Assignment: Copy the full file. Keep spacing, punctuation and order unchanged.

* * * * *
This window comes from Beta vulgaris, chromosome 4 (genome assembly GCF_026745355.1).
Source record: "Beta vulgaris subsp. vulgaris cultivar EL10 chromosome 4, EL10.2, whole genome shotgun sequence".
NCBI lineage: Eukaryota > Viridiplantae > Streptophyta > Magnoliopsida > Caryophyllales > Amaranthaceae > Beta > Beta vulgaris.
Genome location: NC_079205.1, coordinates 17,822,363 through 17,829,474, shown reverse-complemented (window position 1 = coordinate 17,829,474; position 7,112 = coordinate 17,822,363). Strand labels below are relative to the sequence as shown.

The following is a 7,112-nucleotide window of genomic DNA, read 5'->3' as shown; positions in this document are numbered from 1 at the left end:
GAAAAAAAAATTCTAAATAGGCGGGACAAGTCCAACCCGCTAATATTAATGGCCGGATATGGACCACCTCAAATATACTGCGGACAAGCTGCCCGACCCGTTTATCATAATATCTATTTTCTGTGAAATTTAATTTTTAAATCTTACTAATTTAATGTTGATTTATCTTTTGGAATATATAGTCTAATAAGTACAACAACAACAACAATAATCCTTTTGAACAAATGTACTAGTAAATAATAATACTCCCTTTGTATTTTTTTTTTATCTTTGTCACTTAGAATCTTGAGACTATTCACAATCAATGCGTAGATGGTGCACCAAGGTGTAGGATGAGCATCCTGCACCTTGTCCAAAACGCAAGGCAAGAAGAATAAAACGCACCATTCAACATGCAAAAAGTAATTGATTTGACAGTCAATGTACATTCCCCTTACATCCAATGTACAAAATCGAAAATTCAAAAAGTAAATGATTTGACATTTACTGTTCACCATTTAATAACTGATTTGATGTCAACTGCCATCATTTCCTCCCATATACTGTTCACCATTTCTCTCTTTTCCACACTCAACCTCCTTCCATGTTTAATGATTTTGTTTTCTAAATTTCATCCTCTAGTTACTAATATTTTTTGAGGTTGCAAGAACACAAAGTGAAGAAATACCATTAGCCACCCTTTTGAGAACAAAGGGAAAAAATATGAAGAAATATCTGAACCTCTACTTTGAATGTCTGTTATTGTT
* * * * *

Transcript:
This window comes from Beta vulgaris, chromosome 4 (genome assembly GCF_026745355.1).
Source record: "Beta vulgaris subsp. vulgaris cultivar EL10 chromosome 4, EL10.2, whole genome shotgun sequence".
NCBI lineage: Eukaryota > Viridiplantae > Streptophyta > Magnoliopsida > Caryophyllales > Amaranthaceae > Beta > Beta vulgaris.
Genome location: NC_079205.1, coordinates 17,822,363 through 17,829,474, shown reverse-complemented (window position 1 = coordinate 17,829,474; position 7,112 = coordinate 17,822,363). Strand labels below are relative to the sequence as shown.

The following is a 7,112-nucleotide window of genomic DNA, read 5'->3' as shown; positions in this document are numbered from 1 at the left end:
GAAAAAAAAATTCTAAATAGGCGGGACAAGTCCAACCCGCTAATATTAATGGCCGGATATGGACCACCTCAAATATACTGCGGACAAGCTGCCCGACCCGTTTATCATAATATCTATTTTCTGTGAAATTTAATTTTTAAATCTTACTAATTTAATGTTGATTTATCTTTTGGAATATATAGTCTAATAAGTACAACAACAACAACAATAATCCTTTTGAACAAATGTACTAGTAAATAATAATACTCCCTTTGTATTTTTTTTTTATCTTTGTCACTTAGAATCTTGAGACTATTCACAATCAATGCGTAGATGGTGCACCAAGGTGTAGGATGAGCATCCTGCACCTTGTCCAAAACGCAAGGCAAGAAGAATAAAACGCACCATTCAACATGCAAAAAGTAATTGATTTGACAGTCAATGTACATTCCCCTTACATCCAATGTACAAAATCGAAAATTCAAAAAGTAAATGATTTGACATTTACTGTTCACCATTTAATAACTGATTTGATGTCAACTGCCATCATTTCCTCCCATATACTGTTCACCATTTCTCTCTTTTCCACACTCAACCTCCTTCCATGTTTAATGATTTTGTTTTCTAAATTTCATCCTCTAGTTACTAATATTTTTTGAGGTTGCAAGAACACAAAGTGAAGAAATACCATTAGCCACCCTTTTGAGAACAAAGGGAAAAAATATGAAGAAATATCTGAACCTCTACTTTGAATGTCTGTTATTGTT